• The system stack is in main memory starting at the “end” of memory.
    • The program starts at the “beginning” of memory
  • This stack grows “backwards”.
  • Recall, that when implementing a stack with an array, we need a “top” pointer.
  • The “top” pointer is register $29
    • Also called $sp
using the system stack
Using the System Stack
  • The system stack pointer starts at the “end” of memory.
  • It grows “up” not “down”.
  • When you do a push, you need to subtract from the “top” ($sp)
  • When you do a pop, you need to add to the “top” ($sp)
pushing and popping
Pushing and Popping
  • To push register $31 onto the stack, use

sw $31,0($sp)

add $sp, $sp, -4

  • To pop a value off the stack and put it into register $31, use

add $sp, $sp, 4

lw $31, 0($sp)

stacking return addresses
Stacking Return Addresses
  • The “best” convention to use is to ALWAYS start the procedure with the code to push the return address onto the stack
  • Do this even if your procedure does not call another procedure. You may add a JAL into the procedure later.
  • ALWAYS pop the return address from the stack before doing the return (JR).
activation records
Activation Records
  • We have been using local variables in procedures. They are very useful.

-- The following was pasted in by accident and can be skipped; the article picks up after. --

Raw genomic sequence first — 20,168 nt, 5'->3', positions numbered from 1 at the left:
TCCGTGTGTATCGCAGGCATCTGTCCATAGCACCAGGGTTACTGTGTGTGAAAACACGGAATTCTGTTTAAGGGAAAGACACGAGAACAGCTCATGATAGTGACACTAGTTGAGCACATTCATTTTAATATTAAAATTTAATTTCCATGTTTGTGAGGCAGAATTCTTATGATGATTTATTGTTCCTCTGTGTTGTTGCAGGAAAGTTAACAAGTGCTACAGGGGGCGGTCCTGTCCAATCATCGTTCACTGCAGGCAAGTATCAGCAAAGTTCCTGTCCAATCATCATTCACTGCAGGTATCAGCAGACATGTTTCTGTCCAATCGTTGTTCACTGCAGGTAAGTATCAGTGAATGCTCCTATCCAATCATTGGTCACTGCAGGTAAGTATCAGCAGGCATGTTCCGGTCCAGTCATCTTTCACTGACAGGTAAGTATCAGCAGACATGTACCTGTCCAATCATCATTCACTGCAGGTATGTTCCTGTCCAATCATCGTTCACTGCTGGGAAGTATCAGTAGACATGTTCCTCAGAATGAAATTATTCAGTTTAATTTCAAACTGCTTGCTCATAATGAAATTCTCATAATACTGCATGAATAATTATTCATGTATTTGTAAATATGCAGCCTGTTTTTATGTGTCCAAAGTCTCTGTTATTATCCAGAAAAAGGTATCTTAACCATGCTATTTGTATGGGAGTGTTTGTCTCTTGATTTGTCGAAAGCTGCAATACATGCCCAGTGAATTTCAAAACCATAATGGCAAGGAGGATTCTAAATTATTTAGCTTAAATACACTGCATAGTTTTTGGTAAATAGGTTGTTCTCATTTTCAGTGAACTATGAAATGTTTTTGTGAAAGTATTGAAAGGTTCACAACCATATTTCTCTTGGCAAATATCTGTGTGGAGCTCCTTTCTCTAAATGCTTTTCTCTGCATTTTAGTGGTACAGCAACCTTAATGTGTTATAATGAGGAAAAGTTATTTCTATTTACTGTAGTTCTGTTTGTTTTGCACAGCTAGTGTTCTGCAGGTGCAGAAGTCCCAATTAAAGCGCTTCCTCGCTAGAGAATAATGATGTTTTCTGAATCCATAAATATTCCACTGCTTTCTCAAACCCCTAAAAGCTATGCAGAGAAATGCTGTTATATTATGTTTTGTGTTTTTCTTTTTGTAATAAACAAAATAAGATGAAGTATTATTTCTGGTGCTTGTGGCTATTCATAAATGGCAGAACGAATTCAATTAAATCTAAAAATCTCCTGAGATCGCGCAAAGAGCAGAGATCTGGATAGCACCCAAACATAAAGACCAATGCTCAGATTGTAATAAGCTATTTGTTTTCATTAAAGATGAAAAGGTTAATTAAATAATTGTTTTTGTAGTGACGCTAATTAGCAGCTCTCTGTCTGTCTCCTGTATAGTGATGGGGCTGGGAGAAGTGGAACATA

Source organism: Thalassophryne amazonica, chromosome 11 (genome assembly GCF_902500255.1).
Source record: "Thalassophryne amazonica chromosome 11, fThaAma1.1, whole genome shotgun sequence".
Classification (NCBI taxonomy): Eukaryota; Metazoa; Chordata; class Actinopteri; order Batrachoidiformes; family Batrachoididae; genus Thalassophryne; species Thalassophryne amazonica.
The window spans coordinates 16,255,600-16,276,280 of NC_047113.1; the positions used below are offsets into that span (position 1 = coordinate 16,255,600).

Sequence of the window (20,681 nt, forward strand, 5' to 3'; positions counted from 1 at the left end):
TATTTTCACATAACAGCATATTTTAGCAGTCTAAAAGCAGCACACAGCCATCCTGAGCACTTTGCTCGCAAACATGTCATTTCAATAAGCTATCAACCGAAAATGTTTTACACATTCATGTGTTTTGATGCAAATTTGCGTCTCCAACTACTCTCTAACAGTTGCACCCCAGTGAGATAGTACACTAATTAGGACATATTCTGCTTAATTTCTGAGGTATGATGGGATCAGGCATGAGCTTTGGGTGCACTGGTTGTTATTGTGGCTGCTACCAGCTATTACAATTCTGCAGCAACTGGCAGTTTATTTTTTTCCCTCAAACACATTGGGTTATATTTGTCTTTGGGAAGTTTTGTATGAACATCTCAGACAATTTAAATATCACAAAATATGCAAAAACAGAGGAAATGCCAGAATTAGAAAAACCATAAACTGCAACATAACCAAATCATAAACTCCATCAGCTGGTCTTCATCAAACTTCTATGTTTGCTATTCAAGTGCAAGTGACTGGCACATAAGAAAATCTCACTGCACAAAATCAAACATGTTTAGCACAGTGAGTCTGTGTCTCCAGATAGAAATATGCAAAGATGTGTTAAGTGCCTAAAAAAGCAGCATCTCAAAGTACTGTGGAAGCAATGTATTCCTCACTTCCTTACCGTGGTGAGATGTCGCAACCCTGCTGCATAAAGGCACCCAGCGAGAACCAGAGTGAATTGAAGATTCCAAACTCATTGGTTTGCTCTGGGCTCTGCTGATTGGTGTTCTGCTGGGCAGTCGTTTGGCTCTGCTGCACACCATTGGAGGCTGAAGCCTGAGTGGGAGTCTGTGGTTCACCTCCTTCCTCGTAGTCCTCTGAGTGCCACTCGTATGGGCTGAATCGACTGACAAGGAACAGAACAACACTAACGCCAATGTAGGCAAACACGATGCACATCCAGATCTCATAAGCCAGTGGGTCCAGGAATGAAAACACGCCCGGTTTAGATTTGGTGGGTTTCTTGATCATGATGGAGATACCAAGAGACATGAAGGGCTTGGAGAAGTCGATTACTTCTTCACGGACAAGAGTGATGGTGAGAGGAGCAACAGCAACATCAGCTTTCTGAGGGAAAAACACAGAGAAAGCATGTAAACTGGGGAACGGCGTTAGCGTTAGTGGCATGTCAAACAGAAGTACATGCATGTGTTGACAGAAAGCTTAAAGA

• Our “variables” are registers.
  • The calling procedure wants the values in registers to be the same after the called procedure returns as they were before the procedure was called.
local values
Local Values
  • We can push the values of the registers onto the stack and then pop them off just before we do the return.
  • We need to consider if we want to push all registers or just the registers the procedure uses.
    • Need to be careful if we make changes to the procedure and start to use a register we have not saved
  • We also need a technique to “send” values to the procedure (arguments – parameters)
  • We also need a way to send values back to the calling procedure (return values and/or reference arguments)
  • We can have any number of arguments
  • Use registers $a0-$a3 for the first 4 args.
  • Use the stack for passing additional arguments
passing additional arguments
Passing Additional Arguments